About Kidney Disease and Kidney Failure
Today, there are over 31 million American adults who are living with chronic kidney disease (CKD), which untreated, can ultimately progress to kidney failure. More than half of those with kidney disease are not aware they have it and often suffer no apparent symptoms. Millions more individuals are at risk of developing this deadly disease and are not aware of their risks.
Each year in the United States, more than 100,000 Americans are diagnosed with kidney failure (or End Stage Renal Disease) – an irreversible condition which is fatal without a kidney transplant or lifesaving dialysis treatments. Currently, more than 485,000 Americans suffer from ESRD and 341,000 are on dialysis, a number that is expected to double over the next decade.
The dramatic rise in kidney failure is attributable to the increase of diabetes and hypertension, two skyrocketing chronic diseases and the leading risk factors for ESRD.
Because transplantation options are extremely limited, most patients who suffer from ESRD depend on lifesaving dialysis treatments to survive. Ensuring quality dialysis care remains available is essential to the nation’s patient population, as is providing prevention and education resources so that patients can become empowered to avoid ESRD altogether.
- The most at-risk groups for developing kidney failure include African Americans, Hispanics, Pacific Islanders, Native Americans, seniors (those 65 and older), and anyone with a family history of CKD.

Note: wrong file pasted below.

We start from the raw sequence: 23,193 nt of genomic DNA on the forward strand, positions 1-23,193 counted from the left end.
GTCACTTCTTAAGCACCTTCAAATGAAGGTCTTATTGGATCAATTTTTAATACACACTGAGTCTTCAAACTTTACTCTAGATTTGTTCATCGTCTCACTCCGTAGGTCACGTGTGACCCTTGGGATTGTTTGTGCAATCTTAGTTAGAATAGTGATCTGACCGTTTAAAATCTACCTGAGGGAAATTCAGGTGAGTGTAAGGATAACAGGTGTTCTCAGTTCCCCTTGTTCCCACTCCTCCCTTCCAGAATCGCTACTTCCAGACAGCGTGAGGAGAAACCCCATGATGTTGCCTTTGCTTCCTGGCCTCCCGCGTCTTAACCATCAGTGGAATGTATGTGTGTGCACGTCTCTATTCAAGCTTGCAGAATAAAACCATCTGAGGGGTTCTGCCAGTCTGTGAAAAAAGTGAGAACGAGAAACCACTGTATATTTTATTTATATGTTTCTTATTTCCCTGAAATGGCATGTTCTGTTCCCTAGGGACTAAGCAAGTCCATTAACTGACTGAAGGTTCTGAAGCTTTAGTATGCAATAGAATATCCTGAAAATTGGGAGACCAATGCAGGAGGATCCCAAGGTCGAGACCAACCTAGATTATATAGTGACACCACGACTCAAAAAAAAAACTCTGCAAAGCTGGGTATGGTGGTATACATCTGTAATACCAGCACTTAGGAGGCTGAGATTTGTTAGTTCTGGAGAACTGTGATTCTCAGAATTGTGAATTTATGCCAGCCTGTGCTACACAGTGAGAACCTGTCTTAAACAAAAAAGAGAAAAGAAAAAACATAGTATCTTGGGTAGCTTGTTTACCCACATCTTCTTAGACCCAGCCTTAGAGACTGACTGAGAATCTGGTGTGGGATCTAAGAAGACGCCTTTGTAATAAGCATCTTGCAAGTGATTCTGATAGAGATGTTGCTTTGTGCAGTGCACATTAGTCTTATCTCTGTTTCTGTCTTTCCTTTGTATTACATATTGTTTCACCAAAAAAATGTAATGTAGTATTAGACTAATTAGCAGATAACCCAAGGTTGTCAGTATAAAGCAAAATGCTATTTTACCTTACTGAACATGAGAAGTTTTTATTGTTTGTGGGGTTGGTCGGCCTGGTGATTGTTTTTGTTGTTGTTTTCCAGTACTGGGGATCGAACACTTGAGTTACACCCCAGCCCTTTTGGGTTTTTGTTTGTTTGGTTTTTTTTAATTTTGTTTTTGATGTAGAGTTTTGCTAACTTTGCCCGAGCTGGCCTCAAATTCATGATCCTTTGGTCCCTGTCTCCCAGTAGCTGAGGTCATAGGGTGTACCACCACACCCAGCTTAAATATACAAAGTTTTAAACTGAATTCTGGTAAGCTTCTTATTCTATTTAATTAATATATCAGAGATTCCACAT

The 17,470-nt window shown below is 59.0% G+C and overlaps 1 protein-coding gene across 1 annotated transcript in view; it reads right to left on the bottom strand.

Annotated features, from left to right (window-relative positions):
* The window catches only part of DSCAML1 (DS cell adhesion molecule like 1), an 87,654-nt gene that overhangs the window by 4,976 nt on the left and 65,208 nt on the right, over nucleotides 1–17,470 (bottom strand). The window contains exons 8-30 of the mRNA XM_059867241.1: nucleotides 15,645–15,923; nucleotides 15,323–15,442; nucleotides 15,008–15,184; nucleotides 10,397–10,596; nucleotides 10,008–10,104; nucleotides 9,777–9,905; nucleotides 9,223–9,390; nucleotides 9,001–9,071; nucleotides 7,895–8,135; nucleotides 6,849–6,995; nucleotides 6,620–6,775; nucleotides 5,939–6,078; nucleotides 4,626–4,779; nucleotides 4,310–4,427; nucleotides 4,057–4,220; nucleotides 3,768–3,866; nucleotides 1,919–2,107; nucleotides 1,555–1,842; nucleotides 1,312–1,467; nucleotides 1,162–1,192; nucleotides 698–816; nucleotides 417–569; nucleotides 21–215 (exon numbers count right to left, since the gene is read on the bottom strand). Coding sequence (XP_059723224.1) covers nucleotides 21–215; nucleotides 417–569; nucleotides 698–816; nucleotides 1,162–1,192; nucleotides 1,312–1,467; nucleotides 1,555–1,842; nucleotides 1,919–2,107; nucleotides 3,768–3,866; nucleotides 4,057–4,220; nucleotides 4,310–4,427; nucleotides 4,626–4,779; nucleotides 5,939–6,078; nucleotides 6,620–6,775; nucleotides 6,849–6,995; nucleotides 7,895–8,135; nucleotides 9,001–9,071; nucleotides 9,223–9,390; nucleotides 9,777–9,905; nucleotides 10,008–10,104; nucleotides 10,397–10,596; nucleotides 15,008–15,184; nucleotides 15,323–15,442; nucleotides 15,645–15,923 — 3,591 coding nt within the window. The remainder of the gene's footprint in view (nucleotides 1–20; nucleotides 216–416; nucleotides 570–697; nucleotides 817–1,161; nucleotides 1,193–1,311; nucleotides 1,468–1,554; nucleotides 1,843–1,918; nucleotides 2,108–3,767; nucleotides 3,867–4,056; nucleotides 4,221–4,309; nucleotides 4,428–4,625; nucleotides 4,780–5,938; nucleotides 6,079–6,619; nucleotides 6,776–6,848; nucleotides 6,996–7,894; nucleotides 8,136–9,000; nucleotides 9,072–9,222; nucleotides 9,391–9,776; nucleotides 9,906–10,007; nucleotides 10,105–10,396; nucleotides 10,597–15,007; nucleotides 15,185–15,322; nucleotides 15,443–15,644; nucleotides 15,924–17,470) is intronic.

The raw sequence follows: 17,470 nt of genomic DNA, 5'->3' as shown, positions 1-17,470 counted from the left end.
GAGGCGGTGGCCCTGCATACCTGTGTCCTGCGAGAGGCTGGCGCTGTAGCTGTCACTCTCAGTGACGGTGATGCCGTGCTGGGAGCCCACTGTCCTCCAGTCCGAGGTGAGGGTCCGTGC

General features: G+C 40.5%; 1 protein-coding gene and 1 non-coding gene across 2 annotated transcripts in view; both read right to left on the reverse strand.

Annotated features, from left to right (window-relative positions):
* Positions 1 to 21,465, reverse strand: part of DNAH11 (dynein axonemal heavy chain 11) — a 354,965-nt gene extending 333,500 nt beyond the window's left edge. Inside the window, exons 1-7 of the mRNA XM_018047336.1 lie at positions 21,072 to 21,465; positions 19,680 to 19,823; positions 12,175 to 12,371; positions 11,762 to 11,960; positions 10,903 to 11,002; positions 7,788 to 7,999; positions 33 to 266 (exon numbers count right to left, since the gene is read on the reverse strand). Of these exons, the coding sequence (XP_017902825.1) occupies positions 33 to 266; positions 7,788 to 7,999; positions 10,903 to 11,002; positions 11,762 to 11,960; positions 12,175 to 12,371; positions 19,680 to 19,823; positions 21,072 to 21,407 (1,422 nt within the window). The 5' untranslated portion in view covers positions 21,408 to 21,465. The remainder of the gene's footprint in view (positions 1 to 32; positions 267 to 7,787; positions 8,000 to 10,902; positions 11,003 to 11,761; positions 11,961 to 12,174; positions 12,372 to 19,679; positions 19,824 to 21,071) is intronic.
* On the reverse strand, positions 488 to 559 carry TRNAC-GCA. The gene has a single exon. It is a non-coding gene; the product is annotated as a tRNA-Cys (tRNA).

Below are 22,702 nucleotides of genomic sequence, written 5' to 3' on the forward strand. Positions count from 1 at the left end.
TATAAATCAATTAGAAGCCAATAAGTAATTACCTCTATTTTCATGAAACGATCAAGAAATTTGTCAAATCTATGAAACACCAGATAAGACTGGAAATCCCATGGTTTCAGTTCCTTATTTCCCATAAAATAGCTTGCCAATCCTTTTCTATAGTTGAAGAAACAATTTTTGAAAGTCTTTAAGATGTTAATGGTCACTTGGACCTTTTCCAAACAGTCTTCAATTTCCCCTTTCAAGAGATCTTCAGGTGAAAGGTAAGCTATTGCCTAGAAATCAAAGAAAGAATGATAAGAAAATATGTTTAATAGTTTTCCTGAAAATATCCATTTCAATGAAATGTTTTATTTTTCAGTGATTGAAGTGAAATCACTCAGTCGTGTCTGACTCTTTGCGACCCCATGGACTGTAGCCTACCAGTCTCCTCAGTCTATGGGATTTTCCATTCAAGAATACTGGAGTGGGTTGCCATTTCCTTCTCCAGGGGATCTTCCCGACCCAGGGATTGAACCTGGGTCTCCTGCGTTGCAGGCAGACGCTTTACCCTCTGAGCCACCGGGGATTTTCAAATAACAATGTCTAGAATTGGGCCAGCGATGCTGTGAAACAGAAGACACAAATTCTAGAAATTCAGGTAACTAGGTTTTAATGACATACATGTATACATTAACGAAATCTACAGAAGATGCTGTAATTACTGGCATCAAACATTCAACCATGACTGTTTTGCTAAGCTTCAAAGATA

- African Americans make up 13 percent of the general population but account for 30 percent of people with kidney failure.
- Seven percent of Americans have diabetes and 29 percent of Americans have high blood pressure – the two leading causes of kidney failure.
- More than 84,000 U.S. patients are currently waiting for a kidney transplant.
About Treating Kidney Failure and Medicare
The kidney community urges all individuals to learn more about the risk factors and preventative measures associated with kidney disease. CKD includes all conditions that damage your kidneys and decrease their ability to excrete waste, maintain fluid and chemical balances in the body and perform the many other important functions they carry out that keep you healthy. CKD can be caused by many factors including diabetes and high blood pressure. Early detection and treatment can often keep chronic kidney disease from progressing into to kidney failure, which requires a person to undergo dialysis or a kidney transplant to stay alive.
The kidney community urges anyone over 18 years old who suffers from diabetes, high blood pressure or has a family history of diabetes, high blood pressure or kidney disease to be screened for kidney disease. Seven percent of the United States population has diabetes and more than one out of four Americans has high blood pressure, the two leading causes of kidney disease.
For more information on risk factors and prevention tips, go to http://www.kidney.org/kidneydisease/index.cfm
The renal community is dedicated to providing education and prevention resources to at-risk patients to help slow the rise of kidney failure. For those who will progress to requiring dialysis treatments, providers are committed to ensuring the availability of quality care.
In 2008, with the strong support of the kidney care community, Congress enacted the “Medicare Improvements for Patients and Providers Act” (MIPPA). This law includes provisions critical to improving care for patients with kidney disease and kidney failure, including public and patient education initiatives to increase awareness about CKD and other important improvements to the Medicare ESRD program.